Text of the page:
Rioles Law Offices - Divorce
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PLEASE NOTE: To protect your safety in response to the threats of COVID-19, we are offering our clients the ability to meet with us via telephone or through video conferencing. Please call our office to discuss your options.

Protecting What Matters Most

Pros and cons of sole physical custody

On Behalf of | Sep 22, 2022 | Blog, Child Custody & Support

Custody battles are among the most unfortunate part of some Rhode Island family law disputes. Depending on the circumstances of your marriage or relationship, the court may award either parent sole physical custody of your children. But, this may just be as bad as it is good.

Sole physical custody in Rhode Island

Sole physical custody is an arrangement in which one parent has the primary responsibility for the child’s housing. The other parent typically gets visitation rights. This means they will have to follow a schedule to spend time with their child.

Advantages of sole physical custody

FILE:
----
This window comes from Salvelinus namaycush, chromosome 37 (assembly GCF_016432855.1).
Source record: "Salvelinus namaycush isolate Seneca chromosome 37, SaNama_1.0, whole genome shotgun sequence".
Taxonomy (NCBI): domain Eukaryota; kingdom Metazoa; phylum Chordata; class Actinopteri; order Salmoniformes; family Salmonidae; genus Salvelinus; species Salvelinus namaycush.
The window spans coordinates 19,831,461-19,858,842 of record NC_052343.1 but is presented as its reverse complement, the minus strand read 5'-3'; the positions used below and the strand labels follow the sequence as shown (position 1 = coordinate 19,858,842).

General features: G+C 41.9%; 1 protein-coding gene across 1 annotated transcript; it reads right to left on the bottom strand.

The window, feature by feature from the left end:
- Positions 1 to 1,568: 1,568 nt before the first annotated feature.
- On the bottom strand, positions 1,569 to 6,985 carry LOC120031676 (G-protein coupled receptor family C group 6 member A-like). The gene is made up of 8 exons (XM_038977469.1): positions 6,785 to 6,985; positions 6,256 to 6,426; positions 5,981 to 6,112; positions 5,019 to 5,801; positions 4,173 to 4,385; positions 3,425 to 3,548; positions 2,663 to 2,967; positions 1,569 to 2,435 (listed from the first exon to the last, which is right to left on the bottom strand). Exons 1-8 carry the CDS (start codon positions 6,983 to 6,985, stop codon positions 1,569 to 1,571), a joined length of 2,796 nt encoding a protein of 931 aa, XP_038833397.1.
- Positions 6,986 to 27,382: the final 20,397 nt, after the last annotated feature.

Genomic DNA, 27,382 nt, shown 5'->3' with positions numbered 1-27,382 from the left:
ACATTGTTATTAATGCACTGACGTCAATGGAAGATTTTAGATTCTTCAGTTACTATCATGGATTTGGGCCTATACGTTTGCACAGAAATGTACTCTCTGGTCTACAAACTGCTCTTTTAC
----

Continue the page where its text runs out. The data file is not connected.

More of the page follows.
This type of arrangement can be beneficial for kids as it gives them a sense of stability when it comes to where they will be living. This consistency can help them feel more secure and cope with their parents’ separation better.

Children may also be protected from a parent with a history of substance abuse, domestic violence or mental health issues. As part of a child custody order, the court may organize supervised visits that still allow the child to have a relationship with both parents.

Disadvantages of sole physical custody

On the other hand, a sole physical custody arrangement can be really hard on the non-custodial parent, who may feel left out or like they are missing out on their child’s life. It can also be difficult for children if they want more time with their other parent and vice versa.

Sometimes, a custodial parent may use their position to alienate the child from the other parent by badmouthing them or preventing them from having a relationship. This can cause long-term damage to the child and the family dynamic.

It’s important to note that you can always modify a child custody order if it’s not working out or if there is a change in circumstances.

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